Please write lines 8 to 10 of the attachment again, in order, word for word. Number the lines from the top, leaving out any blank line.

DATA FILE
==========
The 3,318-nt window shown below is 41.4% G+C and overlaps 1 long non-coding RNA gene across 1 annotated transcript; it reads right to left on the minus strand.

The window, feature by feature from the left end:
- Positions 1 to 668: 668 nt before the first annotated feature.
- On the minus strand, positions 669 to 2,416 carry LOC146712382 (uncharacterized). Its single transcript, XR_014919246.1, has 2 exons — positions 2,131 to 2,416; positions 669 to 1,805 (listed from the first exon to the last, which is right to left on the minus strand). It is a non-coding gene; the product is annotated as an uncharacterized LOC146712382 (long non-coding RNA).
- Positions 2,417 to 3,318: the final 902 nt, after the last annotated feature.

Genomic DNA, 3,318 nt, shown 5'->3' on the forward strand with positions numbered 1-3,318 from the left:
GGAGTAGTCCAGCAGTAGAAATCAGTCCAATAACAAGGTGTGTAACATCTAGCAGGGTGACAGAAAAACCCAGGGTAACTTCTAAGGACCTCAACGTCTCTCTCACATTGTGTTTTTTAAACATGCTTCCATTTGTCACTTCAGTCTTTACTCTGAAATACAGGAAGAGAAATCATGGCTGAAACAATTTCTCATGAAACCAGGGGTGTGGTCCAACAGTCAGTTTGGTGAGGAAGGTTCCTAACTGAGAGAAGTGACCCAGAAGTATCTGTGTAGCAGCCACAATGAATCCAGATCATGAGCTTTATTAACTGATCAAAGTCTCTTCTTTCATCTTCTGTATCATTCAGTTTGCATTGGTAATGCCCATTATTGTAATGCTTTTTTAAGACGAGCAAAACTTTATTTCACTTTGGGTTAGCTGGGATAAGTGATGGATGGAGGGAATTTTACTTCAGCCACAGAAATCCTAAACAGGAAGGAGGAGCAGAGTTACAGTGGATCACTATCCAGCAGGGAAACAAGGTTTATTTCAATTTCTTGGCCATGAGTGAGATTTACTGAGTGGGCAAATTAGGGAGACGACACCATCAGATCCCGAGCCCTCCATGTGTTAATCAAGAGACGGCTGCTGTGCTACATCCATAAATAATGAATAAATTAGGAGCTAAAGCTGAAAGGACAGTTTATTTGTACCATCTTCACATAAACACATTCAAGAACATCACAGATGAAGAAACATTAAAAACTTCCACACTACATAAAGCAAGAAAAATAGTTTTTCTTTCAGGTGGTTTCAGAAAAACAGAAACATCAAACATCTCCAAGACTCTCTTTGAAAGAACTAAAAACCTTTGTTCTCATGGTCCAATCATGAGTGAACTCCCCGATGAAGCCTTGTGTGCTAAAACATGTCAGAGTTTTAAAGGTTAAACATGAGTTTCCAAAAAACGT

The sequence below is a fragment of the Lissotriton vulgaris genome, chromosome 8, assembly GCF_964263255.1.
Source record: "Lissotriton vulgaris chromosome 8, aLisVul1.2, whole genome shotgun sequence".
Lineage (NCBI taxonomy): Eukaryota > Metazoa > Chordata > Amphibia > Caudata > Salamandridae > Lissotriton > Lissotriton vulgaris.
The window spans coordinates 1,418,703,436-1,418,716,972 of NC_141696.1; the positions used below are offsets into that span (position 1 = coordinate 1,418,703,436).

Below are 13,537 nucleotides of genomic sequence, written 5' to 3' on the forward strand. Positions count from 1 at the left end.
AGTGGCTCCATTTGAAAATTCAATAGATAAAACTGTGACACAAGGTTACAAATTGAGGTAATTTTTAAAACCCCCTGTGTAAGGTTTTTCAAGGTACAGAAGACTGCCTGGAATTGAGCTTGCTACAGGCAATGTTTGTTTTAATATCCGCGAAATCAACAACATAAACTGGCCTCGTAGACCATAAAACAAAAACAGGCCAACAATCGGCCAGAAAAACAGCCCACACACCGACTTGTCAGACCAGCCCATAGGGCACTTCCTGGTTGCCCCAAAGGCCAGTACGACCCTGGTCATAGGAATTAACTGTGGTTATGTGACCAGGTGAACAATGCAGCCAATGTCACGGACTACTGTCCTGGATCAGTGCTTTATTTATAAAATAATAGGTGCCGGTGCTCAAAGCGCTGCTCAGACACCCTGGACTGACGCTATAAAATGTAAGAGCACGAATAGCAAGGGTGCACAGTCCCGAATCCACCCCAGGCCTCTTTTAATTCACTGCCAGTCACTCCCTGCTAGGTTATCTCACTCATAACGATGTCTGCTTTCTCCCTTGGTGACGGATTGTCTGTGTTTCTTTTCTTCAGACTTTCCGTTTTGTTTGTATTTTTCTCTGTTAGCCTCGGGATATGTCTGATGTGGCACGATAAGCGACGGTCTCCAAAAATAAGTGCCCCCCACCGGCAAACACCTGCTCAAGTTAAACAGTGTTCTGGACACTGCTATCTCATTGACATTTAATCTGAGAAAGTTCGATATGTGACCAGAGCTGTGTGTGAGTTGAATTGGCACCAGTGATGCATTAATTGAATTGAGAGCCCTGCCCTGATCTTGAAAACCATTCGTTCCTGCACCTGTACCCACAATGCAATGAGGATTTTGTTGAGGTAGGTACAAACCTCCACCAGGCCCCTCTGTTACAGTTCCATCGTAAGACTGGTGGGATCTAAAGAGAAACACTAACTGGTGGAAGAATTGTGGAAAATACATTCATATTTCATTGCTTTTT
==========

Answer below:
The sequence below is a fragment of the Lissotriton vulgaris genome, chromosome 8, assembly GCF_964263255.1.
Source record: "Lissotriton vulgaris chromosome 8, aLisVul1.2, whole genome shotgun sequence".
Lineage (NCBI taxonomy): Eukaryota > Metazoa > Chordata > Amphibia > Caudata > Salamandridae > Lissotriton > Lissotriton vulgaris.